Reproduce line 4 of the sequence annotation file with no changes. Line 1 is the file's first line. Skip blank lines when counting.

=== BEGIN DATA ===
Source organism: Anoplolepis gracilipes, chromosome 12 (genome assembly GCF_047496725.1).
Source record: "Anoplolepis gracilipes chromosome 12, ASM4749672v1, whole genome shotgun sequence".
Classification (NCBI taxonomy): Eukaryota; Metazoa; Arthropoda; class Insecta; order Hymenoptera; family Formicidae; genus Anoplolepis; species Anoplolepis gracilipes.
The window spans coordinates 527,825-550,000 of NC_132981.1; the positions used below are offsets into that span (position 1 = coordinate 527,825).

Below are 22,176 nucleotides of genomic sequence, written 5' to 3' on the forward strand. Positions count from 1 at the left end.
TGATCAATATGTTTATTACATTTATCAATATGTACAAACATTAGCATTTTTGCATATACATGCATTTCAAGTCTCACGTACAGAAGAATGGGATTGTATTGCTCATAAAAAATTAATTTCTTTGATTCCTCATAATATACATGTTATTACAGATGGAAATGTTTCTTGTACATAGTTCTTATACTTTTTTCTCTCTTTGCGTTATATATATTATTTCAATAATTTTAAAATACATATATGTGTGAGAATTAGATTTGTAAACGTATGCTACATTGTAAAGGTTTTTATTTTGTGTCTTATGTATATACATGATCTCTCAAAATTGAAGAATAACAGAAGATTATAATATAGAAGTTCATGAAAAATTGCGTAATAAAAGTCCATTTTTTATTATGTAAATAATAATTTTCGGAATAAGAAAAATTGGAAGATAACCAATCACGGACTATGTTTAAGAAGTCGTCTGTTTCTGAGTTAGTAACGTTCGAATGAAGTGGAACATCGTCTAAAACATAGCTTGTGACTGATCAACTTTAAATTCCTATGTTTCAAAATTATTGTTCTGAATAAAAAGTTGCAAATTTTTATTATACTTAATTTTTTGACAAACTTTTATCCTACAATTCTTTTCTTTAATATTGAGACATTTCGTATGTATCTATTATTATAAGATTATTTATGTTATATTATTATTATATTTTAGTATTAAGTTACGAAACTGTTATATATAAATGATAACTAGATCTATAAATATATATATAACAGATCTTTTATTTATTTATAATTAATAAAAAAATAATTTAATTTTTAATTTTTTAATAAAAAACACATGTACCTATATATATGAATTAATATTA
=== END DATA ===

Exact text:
The window spans coordinates 527,825-550,000 of NC_132981.1; the positions used below are offsets into that span (position 1 = coordinate 527,825).